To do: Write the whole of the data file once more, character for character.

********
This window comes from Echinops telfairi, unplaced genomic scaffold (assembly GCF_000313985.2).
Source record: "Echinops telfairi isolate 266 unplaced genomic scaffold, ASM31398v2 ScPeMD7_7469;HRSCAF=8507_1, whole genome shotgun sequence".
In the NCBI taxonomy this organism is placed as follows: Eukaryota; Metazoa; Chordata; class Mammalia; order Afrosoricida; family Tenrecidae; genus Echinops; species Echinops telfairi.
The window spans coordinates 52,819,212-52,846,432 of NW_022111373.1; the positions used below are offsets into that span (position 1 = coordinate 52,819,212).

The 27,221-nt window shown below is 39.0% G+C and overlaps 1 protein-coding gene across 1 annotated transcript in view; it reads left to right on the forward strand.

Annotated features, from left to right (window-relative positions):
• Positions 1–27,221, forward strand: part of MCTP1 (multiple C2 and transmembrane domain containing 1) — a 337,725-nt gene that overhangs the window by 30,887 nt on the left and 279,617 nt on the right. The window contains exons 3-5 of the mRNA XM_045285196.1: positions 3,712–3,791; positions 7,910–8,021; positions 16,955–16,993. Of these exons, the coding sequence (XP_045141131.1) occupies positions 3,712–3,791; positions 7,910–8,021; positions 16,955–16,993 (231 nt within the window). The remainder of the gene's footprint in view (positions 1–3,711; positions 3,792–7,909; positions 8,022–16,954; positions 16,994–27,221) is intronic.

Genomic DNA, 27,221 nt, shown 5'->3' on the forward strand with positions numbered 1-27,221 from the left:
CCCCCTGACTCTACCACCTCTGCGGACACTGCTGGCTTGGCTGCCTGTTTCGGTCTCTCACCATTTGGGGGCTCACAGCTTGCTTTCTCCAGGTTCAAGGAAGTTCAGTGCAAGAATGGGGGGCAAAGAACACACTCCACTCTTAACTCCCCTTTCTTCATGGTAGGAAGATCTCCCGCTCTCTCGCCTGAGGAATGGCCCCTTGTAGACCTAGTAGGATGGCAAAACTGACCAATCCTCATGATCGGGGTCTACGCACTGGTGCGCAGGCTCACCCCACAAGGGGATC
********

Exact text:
This window comes from Echinops telfairi, unplaced genomic scaffold (assembly GCF_000313985.2).
Source record: "Echinops telfairi isolate 266 unplaced genomic scaffold, ASM31398v2 ScPeMD7_7469;HRSCAF=8507_1, whole genome shotgun sequence".
In the NCBI taxonomy this organism is placed as follows: Eukaryota; Metazoa; Chordata; class Mammalia; order Afrosoricida; family Tenrecidae; genus Echinops; species Echinops telfairi.
The window spans coordinates 52,819,212-52,846,432 of NW_022111373.1; the positions used below are offsets into that span (position 1 = coordinate 52,819,212).

The 27,221-nt window shown below is 39.0% G+C and overlaps 1 protein-coding gene across 1 annotated transcript in view; it reads left to right on the forward strand.

Annotated features, from left to right (window-relative positions):
• Positions 1–27,221, forward strand: part of MCTP1 (multiple C2 and transmembrane domain containing 1) — a 337,725-nt gene that overhangs the window by 30,887 nt on the left and 279,617 nt on the right. The window contains exons 3-5 of the mRNA XM_045285196.1: positions 3,712–3,791; positions 7,910–8,021; positions 16,955–16,993. Of these exons, the coding sequence (XP_045141131.1) occupies positions 3,712–3,791; positions 7,910–8,021; positions 16,955–16,993 (231 nt within the window). The remainder of the gene's footprint in view (positions 1–3,711; positions 3,792–7,909; positions 8,022–16,954; positions 16,994–27,221) is intronic.

Genomic DNA, 27,221 nt, shown 5'->3' on the forward strand with positions numbered 1-27,221 from the left:
CCCCCTGACTCTACCACCTCTGCGGACACTGCTGGCTTGGCTGCCTGTTTCGGTCTCTCACCATTTGGGGGCTCACAGCTTGCTTTCTCCAGGTTCAAGGAAGTTCAGTGCAAGAATGGGGGGCAAAGAACACACTCCACTCTTAACTCCCCTTTCTTCATGGTAGGAAGATCTCCCGCTCTCTCGCCTGAGGAATGGCCCCTTGTAGACCTAGTAGGATGGCAAAACTGACCAATCCTCATGATCGGGGTCTACGCACTGGTGCGCAGGCTCACCCCACAAGGGGATC